George Washington Students Protest Decision to Arm Campus Police

The Board of Trustees directed the university to arm 20 George Washington Police Department officers by the fall.

George Washington Students Protest Decision to Arm Campus Police

Photo: Kristina Blokhin, Adobe Stock

WASHINGTON, D.C. — More than 150 George Washington University students rallied Monday to protest the school’s decision to arm some of its officers.

Officials announced last week that the Board of Trustees directed the university to arm 20 GWPD officers by this fall, reports Fox5. The department has around 50 officers in total.

GWU Interim President Mark Wrighton said the decision comes after a year of consideration, reviewing safety data, and input from experts. Only supervisory officers who complete specific training requirements, including specialized firearms training, will be armed.

“While we are not aware of any heightened threat to our university, in recent years there have been too many tragic instances of mass gun violence in communities and on college campuses,” Wrighton wrote in a letter to the campus community, citing the shootings at Michigan State University, the University of Virginia, and the Covenant School in Nashville. “Whenever weapons are involved, unarmed officers cannot respond and must rely instead on other armed law enforcement.”

Student protesters marched to Wrighton’s home, known as the F Street House, on Monday afternoon. They demanded the school reverse the decision, citing racist police violence and ineffective police responses to school shootings.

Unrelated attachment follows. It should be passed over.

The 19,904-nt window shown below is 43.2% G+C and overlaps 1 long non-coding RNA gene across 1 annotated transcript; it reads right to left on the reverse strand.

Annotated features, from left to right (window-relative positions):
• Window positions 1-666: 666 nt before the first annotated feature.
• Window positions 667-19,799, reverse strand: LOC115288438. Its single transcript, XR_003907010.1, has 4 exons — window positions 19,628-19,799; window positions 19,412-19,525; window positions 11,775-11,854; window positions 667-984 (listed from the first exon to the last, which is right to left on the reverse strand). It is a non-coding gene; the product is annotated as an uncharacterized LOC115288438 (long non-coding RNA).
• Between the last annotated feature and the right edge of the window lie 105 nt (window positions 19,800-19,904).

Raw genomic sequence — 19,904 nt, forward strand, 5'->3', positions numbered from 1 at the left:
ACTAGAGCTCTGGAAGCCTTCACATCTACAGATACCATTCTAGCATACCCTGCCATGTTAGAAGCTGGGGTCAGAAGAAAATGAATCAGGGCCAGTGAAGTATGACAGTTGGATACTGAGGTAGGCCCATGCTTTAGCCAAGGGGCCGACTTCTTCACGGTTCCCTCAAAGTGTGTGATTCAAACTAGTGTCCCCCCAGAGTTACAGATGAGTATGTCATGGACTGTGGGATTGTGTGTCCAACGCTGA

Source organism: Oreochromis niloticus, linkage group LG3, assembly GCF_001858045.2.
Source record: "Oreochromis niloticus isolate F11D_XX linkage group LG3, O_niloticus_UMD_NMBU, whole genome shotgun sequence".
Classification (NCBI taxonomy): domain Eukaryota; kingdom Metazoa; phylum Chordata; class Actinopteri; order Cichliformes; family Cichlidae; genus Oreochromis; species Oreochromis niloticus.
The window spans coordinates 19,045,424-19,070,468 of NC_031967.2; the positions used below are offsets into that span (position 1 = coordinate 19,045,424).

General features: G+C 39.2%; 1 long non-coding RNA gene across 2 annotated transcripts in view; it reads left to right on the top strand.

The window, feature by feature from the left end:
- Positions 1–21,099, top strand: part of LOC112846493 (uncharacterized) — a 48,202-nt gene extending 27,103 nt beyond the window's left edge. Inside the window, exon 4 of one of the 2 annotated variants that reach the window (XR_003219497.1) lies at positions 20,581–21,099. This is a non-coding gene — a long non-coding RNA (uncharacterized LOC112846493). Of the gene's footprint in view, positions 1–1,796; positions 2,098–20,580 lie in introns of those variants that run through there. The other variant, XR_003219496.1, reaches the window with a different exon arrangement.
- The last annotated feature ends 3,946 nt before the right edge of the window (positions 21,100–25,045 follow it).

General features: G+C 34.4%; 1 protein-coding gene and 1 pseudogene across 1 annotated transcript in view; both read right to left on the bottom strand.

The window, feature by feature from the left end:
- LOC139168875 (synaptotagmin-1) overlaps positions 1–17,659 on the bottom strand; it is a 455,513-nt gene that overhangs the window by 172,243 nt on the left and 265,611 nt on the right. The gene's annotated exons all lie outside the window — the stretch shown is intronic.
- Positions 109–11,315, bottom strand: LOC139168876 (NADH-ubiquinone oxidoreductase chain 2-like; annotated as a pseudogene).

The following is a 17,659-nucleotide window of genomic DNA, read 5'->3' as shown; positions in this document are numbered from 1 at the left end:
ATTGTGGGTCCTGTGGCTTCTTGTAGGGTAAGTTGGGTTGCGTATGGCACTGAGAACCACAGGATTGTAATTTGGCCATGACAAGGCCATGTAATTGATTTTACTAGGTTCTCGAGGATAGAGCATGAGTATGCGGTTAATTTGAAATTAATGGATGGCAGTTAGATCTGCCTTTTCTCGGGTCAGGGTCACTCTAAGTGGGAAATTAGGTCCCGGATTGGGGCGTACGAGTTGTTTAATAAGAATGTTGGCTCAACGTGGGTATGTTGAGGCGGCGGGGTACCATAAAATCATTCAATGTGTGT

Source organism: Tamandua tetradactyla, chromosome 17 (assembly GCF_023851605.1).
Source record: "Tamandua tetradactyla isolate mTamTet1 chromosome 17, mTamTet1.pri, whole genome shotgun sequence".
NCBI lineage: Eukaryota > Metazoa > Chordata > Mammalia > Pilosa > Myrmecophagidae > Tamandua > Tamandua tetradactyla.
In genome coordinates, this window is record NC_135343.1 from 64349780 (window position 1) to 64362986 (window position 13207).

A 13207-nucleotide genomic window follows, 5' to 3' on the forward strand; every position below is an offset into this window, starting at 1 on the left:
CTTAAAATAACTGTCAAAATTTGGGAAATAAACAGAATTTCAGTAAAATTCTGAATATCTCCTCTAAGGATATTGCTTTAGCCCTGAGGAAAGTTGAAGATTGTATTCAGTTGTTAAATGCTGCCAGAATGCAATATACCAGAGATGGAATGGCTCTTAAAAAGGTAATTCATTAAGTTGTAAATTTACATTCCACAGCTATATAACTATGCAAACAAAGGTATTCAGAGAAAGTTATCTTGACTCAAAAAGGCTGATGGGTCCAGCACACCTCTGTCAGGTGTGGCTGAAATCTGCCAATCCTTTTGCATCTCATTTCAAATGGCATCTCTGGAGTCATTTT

“Students aren’t any safer in the presence of armed police,” said senior Victoria Freire. “Recent instances of violence on our campus and situations like the school shooting at Uvalde have shown us that.”

“There is no heightened threat to the safety of our students. Therefore, there’s no need to arm officers,” said another student. “This year alone, the most common crimes have been theft, liquor law violations, destruction of property, and vandalism.”

Protesters said the decision to arm police was made without public input from students or faculty. In his letter, Wrighton said the school will gather community input before moving forward with an “arming implementation plan.”

An estimated twenty student organizations have also signed a statement opposing the decision, citing university police shootings of Black men off-campus in Cincinnati and Portland, according to WJLA. Last week, Portland State University announced it rearmed its campus police after disarming them in 2021. Opposition to disarming campus police grew in 2018 after two PSU police officers shot and killed a man outside an off-campus bar.

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About the Author

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Amy is Campus Safety’s Executive Editor. Prior to joining the editorial team in 2017, she worked in both events and digital marketing.

Amy has many close relatives and friends who are teachers, motivating her to learn and share as much as she can about campus security. She has a minor in education and has worked with children in several capacities, further deepening her passion for keeping students safe.

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